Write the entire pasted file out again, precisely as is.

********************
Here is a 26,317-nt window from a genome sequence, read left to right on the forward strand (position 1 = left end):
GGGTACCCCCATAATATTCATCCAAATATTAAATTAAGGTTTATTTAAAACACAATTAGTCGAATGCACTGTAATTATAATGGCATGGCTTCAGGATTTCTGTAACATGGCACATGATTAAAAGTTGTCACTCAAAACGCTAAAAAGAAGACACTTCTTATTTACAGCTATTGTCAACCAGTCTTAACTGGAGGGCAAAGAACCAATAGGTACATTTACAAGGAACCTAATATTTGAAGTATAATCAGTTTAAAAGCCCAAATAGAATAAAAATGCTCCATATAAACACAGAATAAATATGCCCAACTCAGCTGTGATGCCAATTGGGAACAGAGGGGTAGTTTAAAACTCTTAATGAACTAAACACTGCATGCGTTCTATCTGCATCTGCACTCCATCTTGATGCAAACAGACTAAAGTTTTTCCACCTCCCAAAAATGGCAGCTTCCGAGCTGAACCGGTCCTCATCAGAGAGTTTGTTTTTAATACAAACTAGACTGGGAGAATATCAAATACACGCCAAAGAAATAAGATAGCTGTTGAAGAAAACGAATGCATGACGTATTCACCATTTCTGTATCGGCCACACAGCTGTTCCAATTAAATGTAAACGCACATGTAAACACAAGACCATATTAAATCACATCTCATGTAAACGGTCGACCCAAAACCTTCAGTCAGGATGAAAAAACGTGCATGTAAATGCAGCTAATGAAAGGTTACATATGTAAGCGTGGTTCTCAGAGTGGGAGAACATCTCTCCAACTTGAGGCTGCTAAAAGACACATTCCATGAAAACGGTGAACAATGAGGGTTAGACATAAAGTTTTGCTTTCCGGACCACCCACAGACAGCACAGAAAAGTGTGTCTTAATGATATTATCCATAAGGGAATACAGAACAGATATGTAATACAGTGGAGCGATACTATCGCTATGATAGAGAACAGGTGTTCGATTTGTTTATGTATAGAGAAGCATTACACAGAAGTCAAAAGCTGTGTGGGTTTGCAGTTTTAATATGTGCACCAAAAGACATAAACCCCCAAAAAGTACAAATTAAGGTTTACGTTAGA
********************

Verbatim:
Here is a 26,317-nt window from a genome sequence, read left to right on the forward strand (position 1 = left end):
GGGTACCCCCATAATATTCATCCAAATATTAAATTAAGGTTTATTTAAAACACAATTAGTCGAATGCACTGTAATTATAATGGCATGGCTTCAGGATTTCTGTAACATGGCACATGATTAAAAGTTGTCACTCAAAACGCTAAAAAGAAGACACTTCTTATTTACAGCTATTGTCAACCAGTCTTAACTGGAGGGCAAAGAACCAATAGGTACATTTACAAGGAACCTAATATTTGAAGTATAATCAGTTTAAAAGCCCAAATAGAATAAAAATGCTCCATATAAACACAGAATAAATATGCCCAACTCAGCTGTGATGCCAATTGGGAACAGAGGGGTAGTTTAAAACTCTTAATGAACTAAACACTGCATGCGTTCTATCTGCATCTGCACTCCATCTTGATGCAAACAGACTAAAGTTTTTCCACCTCCCAAAAATGGCAGCTTCCGAGCTGAACCGGTCCTCATCAGAGAGTTTGTTTTTAATACAAACTAGACTGGGAGAATATCAAATACACGCCAAAGAAATAAGATAGCTGTTGAAGAAAACGAATGCATGACGTATTCACCATTTCTGTATCGGCCACACAGCTGTTCCAATTAAATGTAAACGCACATGTAAACACAAGACCATATTAAATCACATCTCATGTAAACGGTCGACCCAAAACCTTCAGTCAGGATGAAAAAACGTGCATGTAAATGCAGCTAATGAAAGGTTACATATGTAAGCGTGGTTCTCAGAGTGGGAGAACATCTCTCCAACTTGAGGCTGCTAAAAGACACATTCCATGAAAACGGTGAACAATGAGGGTTAGACATAAAGTTTTGCTTTCCGGACCACCCACAGACAGCACAGAAAAGTGTGTCTTAATGATATTATCCATAAGGGAATACAGAACAGATATGTAATACAGTGGAGCGATACTATCGCTATGATAGAGAACAGGTGTTCGATTTGTTTATGTATAGAGAAGCATTACACAGAAGTCAAAAGCTGTGTGGGTTTGCAGTTTTAATATGTGCACCAAAAGACATAAACCCCCAAAAAGTACAAATTAAGGTTTACGTTAGA